I’ll start by saying that this isn’t me and that these aren’t my photos from the trip. The are images from a Google search but are the same facility that I saw.
The Franciscan sisters have run this amazing orphanage since 1948 for children and infants under the age of two. We’ll be spending part of Saturday afternoons volunteering here after we move in August. Dakar La Pouponniere has been one of three charities that ISD has focused their outreach/service learning on.
I was pretty scared about what I was going to see when we went into La Pouponniere (French for nursery). There have been plenty of Dateline specials over the years about different orphanages around the world and none have necessarily been able to shine a positive light on any of them, at least that I have seen on television.
La Pouponniere is run by Franciscan nuns and is a bright and cheery place. The walls have been recently painted pink with Winnie the Poo mini-murals around (think pediatrician office waiting room). There are two sections-one for infants and one for toddlers under 24 months. All in all, there are currently ninety-three children in the Sister’s care. Guy and I had a chance to meet the nuns, as well as some of the many young women that they have working as “nannies-in-training” that help to care for the children. There is a small school for those young women that is part of the facility. My understanding is that the young women are from rural villages and that they receive education (think one-roomed school house) and job training that will be of help to them in finding paid employment upon adulthood. It’s also my understnading that the majority of the infants/toddlers are at La Pouponniere because the mother either died in childbirth in a area where they had no access to medical care or the infant was abandoned. Without a nursing mother, the families do not have access to formula or the ability to take care of the infant. The sisters take care of the infants until they are 2, eating table food and able to return to their family. Families can visit on Sundays if they are able to get to the city.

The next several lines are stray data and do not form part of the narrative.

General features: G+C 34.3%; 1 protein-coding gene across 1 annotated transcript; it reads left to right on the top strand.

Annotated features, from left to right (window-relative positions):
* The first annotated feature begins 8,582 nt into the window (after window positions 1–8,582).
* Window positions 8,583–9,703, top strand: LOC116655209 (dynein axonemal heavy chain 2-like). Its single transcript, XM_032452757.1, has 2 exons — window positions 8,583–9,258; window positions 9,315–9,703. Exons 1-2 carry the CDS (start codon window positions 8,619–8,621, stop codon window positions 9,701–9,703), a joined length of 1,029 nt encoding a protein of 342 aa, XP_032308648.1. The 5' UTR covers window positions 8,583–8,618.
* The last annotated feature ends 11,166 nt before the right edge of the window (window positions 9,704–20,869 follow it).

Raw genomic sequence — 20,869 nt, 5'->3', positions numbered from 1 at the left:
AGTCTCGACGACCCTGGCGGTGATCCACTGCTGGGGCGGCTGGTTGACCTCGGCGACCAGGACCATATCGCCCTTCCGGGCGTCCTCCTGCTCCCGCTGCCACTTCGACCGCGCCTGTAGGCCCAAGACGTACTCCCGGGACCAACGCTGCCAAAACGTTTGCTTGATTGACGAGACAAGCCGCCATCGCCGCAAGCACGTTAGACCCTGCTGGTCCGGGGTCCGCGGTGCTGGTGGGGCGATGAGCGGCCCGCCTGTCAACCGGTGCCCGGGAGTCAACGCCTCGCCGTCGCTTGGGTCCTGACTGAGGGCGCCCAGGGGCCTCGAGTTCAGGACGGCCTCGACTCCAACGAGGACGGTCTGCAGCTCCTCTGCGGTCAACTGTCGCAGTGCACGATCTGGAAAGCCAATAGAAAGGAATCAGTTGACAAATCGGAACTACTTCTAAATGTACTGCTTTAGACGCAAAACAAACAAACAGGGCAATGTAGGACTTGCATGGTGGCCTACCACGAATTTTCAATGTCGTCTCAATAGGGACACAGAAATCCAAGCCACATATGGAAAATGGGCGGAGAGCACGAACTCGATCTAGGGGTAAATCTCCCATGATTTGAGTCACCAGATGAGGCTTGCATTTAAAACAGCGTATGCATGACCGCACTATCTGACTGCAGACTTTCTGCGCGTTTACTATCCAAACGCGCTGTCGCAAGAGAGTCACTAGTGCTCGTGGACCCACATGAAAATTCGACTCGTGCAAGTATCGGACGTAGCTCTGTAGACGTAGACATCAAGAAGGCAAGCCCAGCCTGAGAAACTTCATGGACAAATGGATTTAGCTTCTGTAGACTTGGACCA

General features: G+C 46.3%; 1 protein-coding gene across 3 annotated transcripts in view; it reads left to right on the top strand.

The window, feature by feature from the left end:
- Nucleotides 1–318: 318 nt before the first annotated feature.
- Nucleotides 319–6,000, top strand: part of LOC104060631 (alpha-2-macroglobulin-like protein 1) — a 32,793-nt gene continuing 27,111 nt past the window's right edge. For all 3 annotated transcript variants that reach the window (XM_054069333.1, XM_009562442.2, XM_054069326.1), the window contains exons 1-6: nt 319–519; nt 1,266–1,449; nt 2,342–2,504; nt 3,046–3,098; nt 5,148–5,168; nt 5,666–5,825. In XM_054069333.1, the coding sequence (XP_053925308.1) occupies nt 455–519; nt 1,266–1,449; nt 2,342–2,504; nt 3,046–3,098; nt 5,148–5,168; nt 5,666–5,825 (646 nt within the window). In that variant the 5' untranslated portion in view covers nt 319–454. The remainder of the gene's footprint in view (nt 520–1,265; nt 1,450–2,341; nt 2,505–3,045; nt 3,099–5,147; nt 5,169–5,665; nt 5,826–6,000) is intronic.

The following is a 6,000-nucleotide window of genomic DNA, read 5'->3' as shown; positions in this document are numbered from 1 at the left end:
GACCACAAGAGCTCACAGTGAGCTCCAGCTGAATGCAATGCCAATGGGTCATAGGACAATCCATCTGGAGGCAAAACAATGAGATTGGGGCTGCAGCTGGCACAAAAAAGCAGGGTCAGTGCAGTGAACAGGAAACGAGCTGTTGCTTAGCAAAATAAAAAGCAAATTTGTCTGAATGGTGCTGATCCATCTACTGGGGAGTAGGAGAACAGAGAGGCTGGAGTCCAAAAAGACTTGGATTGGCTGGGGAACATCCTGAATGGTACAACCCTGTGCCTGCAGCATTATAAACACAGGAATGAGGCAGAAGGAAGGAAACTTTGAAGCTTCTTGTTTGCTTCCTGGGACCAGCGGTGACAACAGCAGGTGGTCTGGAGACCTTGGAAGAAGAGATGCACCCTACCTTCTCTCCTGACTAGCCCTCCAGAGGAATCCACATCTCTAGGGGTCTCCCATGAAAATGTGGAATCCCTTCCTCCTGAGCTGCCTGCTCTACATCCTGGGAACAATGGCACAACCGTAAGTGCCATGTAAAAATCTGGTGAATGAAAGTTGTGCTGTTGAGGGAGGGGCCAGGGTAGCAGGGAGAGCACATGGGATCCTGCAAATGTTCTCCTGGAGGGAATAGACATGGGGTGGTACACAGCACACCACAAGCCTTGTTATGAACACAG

There are a few YouTube videos of La Pouponniere that different volunteers have made. It’s a pretty amazing place.
Guy started with the infants and I started with the toddlers. It was a hot day and there didn’t appear to be air conditioning, but there was a nice breeze coming through the windows. Guy ended up with some of the older toddlers outside with another volunteer playing with toys in a little courtyard. I stayed with the toddlers, played toddler games, gave hugs, rocked some, helped give a bottle to one (the bottles had little metal hang tags with numbers on them that identified which child got which bottle). The young women helpers were playing with children, handing out bottles, taking a couple at a time for a bath, etc. I’m sure they have many other things that keep them busy non-stop. While I didn’t have enough French to communicate with the girls, they were very smiley, sang and played music for the children and seemed very personable. My inability to communciate with the girls and nuns as well as I’d like to, will be one big reason that I keep brushing off my very rusty French.